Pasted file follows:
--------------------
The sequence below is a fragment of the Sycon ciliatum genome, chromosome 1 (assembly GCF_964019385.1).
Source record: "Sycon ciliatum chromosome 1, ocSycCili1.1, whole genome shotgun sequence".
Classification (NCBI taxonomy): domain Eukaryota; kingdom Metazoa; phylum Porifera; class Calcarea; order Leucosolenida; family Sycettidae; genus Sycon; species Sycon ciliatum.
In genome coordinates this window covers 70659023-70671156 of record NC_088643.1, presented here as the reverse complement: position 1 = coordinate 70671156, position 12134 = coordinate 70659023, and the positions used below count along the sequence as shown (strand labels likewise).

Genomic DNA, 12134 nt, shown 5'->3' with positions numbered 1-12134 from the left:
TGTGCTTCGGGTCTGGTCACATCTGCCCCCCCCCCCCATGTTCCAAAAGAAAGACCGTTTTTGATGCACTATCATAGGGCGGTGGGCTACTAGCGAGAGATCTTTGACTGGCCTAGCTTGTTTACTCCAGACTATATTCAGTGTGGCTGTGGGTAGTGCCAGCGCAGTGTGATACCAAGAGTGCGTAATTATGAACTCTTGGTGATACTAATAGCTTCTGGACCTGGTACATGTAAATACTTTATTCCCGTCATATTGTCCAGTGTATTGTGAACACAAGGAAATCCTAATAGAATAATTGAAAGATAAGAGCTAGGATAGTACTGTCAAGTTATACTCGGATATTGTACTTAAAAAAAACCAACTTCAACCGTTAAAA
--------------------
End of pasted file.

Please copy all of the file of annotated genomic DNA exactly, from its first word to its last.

The sequence below is a fragment of the Sycon ciliatum genome, chromosome 1 (assembly GCF_964019385.1).
Source record: "Sycon ciliatum chromosome 1, ocSycCili1.1, whole genome shotgun sequence".
Classification (NCBI taxonomy): domain Eukaryota; kingdom Metazoa; phylum Porifera; class Calcarea; order Leucosolenida; family Sycettidae; genus Sycon; species Sycon ciliatum.
In genome coordinates this window covers 70659023-70671156 of record NC_088643.1, presented here as the reverse complement: position 1 = coordinate 70671156, position 12134 = coordinate 70659023, and the positions used below count along the sequence as shown (strand labels likewise).

Genomic DNA, 12134 nt, shown 5'->3' with positions numbered 1-12134 from the left:
TGTGCTTCGGGTCTGGTCACATCTGCCCCCCCCCCCCATGTTCCAAAAGAAAGACCGTTTTTGATGCACTATCATAGGGCGGTGGGCTACTAGCGAGAGATCTTTGACTGGCCTAGCTTGTTTACTCCAGACTATATTCAGTGTGGCTGTGGGTAGTGCCAGCGCAGTGTGATACCAAGAGTGCGTAATTATGAACTCTTGGTGATACTAATAGCTTCTGGACCTGGTACATGTAAATACTTTATTCCCGTCATATTGTCCAGTGTATTGTGAACACAAGGAAATCCTAATAGAATAATTGAAAGATAAGAGCTAGGATAGTACTGTCAAGTTATACTCGGATATTGTACTTAAAAAAAACCAACTTCAACCGTTAAAA